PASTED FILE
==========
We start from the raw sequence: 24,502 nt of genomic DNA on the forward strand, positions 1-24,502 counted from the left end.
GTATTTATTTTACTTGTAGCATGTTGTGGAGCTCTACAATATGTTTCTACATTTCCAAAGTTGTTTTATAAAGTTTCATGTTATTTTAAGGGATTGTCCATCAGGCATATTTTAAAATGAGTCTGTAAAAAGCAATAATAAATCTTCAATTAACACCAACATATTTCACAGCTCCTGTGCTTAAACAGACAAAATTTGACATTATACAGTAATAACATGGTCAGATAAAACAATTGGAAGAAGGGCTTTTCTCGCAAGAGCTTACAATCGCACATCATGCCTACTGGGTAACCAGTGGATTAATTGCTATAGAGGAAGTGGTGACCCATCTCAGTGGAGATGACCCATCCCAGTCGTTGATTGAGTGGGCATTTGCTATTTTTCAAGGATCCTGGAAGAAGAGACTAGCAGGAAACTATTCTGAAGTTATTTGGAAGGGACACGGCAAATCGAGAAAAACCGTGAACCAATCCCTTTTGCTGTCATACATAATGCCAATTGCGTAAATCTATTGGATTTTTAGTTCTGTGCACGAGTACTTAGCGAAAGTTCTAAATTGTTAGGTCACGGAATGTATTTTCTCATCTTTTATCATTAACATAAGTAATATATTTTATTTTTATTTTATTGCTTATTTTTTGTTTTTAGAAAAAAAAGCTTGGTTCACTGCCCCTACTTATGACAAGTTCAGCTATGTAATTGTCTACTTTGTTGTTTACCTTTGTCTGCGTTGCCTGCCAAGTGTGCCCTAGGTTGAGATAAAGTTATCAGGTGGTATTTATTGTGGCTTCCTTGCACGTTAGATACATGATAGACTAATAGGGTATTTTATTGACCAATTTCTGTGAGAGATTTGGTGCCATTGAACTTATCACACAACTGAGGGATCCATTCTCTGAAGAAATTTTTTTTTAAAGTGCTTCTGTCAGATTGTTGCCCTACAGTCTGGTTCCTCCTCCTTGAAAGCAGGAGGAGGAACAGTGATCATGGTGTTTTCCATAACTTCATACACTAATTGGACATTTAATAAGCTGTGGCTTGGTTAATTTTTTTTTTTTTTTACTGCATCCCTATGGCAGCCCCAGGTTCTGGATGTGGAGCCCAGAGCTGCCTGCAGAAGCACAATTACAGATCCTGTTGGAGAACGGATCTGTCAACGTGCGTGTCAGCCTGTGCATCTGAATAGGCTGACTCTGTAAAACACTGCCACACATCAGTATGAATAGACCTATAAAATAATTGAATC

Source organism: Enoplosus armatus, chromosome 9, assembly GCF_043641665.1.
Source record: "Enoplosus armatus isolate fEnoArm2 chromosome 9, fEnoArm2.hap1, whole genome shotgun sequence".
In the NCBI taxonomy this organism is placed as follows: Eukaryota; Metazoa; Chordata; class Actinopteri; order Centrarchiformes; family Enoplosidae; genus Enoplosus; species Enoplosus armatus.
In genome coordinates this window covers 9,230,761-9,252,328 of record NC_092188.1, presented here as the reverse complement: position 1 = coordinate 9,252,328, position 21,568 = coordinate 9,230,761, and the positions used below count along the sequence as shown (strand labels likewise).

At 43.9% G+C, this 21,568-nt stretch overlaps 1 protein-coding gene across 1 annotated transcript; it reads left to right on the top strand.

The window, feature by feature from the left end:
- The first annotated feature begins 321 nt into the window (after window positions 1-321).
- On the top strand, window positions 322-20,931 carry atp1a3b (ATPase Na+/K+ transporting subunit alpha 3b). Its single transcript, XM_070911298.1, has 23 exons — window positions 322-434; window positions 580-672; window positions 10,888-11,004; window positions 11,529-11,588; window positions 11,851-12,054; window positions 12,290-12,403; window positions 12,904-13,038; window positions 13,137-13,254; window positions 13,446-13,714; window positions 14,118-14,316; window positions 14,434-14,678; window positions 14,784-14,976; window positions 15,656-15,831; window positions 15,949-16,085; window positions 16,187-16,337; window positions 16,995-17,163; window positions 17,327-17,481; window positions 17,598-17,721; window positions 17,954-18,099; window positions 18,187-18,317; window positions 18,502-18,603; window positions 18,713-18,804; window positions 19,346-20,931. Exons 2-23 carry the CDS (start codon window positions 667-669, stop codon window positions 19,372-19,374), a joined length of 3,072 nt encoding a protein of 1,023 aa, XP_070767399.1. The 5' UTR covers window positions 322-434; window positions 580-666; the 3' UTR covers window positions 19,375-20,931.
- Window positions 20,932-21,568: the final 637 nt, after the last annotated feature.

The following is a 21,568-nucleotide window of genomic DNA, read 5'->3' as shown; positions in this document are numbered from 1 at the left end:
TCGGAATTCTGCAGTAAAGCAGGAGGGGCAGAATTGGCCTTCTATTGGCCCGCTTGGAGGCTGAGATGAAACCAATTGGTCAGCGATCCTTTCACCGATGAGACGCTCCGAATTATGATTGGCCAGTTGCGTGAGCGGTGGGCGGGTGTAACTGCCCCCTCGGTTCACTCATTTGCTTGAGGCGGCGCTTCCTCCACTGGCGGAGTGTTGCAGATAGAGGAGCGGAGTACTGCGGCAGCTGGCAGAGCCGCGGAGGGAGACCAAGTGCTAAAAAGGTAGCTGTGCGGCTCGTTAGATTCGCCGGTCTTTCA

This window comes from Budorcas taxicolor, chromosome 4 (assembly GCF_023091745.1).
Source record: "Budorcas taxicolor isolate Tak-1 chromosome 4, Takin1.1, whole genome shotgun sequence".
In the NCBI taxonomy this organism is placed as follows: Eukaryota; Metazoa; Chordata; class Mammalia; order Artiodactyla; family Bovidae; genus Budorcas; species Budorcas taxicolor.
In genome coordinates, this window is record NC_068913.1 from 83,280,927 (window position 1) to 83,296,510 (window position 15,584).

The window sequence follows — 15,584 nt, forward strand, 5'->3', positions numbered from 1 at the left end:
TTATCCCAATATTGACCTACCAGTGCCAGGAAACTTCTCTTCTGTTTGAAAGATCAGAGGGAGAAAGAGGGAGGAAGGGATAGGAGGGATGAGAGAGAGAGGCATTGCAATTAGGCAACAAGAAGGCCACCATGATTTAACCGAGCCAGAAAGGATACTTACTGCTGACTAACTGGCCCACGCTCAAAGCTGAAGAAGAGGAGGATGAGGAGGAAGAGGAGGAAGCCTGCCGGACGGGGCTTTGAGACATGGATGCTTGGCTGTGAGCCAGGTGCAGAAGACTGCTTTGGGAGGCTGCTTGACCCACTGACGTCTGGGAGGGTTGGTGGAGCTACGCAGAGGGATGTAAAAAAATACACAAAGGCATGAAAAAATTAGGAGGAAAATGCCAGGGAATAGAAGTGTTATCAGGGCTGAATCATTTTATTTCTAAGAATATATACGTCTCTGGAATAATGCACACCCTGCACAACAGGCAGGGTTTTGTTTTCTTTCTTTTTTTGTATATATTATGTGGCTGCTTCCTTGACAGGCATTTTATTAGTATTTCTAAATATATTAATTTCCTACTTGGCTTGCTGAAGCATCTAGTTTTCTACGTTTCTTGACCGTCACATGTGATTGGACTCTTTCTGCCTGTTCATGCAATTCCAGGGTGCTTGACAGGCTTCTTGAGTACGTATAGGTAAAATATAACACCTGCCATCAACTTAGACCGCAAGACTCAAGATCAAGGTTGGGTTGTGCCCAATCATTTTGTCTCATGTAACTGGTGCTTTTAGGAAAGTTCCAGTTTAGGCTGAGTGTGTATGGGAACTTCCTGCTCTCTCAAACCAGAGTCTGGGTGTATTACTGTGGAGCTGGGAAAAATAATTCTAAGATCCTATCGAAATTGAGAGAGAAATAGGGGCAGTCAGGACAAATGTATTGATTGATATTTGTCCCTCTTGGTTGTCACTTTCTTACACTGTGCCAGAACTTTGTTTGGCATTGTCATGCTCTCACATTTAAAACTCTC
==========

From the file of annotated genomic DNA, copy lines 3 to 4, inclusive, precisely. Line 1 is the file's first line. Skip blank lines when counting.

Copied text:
Source organism: Enoplosus armatus, chromosome 9, assembly GCF_043641665.1.
Source record: "Enoplosus armatus isolate fEnoArm2 chromosome 9, fEnoArm2.hap1, whole genome shotgun sequence".